The Astros’ Marwin Gonzalez stretching before a game with the Texas Rangers at Tropicana Field, home of the Tampa Bay Rays. The series was moved from Houston because of Hurricane Harvey.
ST. PETERSBURG, Fla. — More than a thousand miles from home, the Houston Astros arrived here to play a baseball game Tuesday night in a largely empty stadium against their in-state rivals, but it was hard for many to think of their circumstances.
For the most part, their heads were turned to their phones or the clubhouse televisions, and their minds were back home in Houston, where the city and surrounding areas were struggling with the overwhelming impact of Hurricane Harvey.
“I’m still thinking of friend’s stories when they’re rescuing babies and kids, and people in trees and people swimming across streets that they normally walk across,” Astros Manager A. J. Hinch said. “We’re talking about a baseball game. We have the easy job.”
There was a lot for the Astros — and, for sure, some members of the opposing team, the Texas Rangers — to wrap their heads around as they went back to the business of baseball with the start of a three-game series that was moved here Monday by Major League Baseball.
Some Astros players have family members who are stranded in the Houston area — and pitcher Francisco Liriano’s house has sustained extensive flooding damage — and few have been unaffected by the devastation that has been wrought by torrential rain.
When the Astros left Houston last Thursday for a three-game series against the Los Angeles Angels, they packed just for the weekend, assuming that even though a storm was coming, they would be able to return home once the series in California ended on Sunday.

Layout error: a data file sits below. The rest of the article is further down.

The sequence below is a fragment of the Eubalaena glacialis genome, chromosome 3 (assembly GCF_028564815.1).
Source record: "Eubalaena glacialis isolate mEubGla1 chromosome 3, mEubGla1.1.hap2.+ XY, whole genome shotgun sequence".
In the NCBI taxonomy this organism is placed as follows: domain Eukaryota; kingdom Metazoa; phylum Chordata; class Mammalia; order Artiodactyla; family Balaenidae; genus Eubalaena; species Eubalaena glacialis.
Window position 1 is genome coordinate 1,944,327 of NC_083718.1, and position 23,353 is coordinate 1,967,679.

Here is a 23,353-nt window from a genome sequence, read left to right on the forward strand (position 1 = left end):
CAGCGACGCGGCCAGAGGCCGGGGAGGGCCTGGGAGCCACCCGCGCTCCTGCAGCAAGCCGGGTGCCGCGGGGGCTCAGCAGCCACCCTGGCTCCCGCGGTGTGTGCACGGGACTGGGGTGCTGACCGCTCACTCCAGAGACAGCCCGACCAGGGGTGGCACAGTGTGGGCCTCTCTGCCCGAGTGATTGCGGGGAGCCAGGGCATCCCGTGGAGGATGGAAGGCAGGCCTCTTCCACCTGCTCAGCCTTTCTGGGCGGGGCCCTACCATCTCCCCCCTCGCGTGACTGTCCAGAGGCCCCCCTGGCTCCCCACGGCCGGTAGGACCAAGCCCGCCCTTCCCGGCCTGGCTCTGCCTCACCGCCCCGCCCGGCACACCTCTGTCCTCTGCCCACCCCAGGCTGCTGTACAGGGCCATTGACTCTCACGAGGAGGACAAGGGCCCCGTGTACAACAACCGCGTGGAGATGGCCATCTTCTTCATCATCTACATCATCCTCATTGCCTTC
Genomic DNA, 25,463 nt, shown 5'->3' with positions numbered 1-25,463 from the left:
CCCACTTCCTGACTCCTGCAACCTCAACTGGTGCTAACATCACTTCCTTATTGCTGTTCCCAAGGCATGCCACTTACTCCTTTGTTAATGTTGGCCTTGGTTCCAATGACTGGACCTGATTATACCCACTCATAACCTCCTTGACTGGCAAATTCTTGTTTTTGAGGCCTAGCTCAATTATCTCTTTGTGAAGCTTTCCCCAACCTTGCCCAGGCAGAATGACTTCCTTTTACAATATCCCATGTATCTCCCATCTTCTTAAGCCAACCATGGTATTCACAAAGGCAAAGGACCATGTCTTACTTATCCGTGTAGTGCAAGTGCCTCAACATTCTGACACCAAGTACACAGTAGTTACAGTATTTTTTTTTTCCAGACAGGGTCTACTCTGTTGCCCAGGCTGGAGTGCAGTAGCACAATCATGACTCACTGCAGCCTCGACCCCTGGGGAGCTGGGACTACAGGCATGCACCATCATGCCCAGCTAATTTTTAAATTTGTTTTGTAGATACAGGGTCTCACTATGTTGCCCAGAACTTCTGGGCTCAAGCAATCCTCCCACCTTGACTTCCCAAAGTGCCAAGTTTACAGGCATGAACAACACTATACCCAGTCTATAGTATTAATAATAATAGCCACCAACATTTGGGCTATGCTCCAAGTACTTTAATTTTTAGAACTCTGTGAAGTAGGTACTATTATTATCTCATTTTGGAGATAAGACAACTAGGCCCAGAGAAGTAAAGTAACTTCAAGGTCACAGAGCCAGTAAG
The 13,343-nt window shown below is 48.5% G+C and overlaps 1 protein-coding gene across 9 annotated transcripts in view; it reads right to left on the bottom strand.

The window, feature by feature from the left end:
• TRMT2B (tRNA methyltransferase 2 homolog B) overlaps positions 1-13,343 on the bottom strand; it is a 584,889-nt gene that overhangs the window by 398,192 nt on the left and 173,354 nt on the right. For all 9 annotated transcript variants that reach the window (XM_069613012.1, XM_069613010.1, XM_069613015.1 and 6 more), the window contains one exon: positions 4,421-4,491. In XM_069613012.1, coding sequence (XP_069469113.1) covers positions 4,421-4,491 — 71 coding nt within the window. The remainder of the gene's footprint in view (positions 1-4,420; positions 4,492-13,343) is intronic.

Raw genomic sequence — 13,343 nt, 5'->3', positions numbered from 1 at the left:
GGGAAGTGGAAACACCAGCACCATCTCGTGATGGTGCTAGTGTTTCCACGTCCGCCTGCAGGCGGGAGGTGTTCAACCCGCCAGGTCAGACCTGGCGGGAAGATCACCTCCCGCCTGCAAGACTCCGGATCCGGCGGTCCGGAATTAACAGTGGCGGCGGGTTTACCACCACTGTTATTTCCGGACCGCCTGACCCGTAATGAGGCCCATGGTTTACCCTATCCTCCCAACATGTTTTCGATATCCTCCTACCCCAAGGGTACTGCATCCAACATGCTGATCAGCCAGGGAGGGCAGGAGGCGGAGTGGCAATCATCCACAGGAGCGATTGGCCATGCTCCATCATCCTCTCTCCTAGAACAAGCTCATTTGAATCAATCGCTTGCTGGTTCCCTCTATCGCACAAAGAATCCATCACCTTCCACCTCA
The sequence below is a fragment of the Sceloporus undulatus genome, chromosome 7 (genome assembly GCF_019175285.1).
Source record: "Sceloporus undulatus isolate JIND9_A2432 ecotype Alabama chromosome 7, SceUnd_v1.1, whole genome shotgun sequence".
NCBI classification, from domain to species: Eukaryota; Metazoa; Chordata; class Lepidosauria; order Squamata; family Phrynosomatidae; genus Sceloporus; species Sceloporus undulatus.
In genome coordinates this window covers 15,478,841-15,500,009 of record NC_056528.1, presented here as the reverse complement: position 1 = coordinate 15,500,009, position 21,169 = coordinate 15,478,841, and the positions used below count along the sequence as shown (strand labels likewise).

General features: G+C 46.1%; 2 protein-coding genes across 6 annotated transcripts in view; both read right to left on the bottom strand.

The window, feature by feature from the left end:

But with Houston’s two major airports closed because of flooding, the Astros were diverted to Dallas, where they learned on Monday that their series with the Rangers — scheduled to be played at Minute Maid Park in Houston — would be played here instead.
“It’s going to be kind of weird,” Astros pitcher Dallas Keuchel said. “Never in a million years would I have thought that we’d be playing outside of Minute Maid Park, where we have a retractable roof for that very reason, which means that the flooding has been almost biblical.”
There is uncertainty about when the Astros will return home. Hinch said the team should learn Wednesday whether the Astros’ series against the Mets, scheduled to begin Friday in Houston, will also be held at Tropicana Field. He said the team cannot consider returning home until the rain in Houston stops.
The Astros, as the home team here, chose the visitors’ clubhouse because it was most familiar to them. The only uniforms they had with them were their gray road pants and their alternate blue jerseys, which they wear for batting practice on the road and at home.
But those inconveniences were considered just that as the Astros remained focused on some of the images from recent days: an older woman knitting in a wheelchair with water up to her chest, an exhausted police officer wading his way toward stranded people, airport runways underwater.
Hinch said friends of his had bought a boat and were rescuing people from trees near a golf course in his neighborhood.
“They’re friends, trying to do something good,” Hinch said. “To be honest with you, I wish I was one of those people. I wish I could help somebody right now.”
Rangers Manager Jeff Banister, who grew up in LaMarque, Tex., just south of Houston, said that he hoped that the teams — who have developed a fierce rivalry in recent years — would use the games here to play for people who have been affected by the flooding.
“When you get right down to it, what we do, we’re privileged to be able to do this, and when real life punches you in the mouth, you take notice and this becomes a distraction for that,” Banister said.
He added, “I hope our guys have enough respect that the effort is where it needs to be and appropriate, because I would hate for us to think that this is, ‘well, we’ll just go through another day,’ because those people aren’t just having another day.”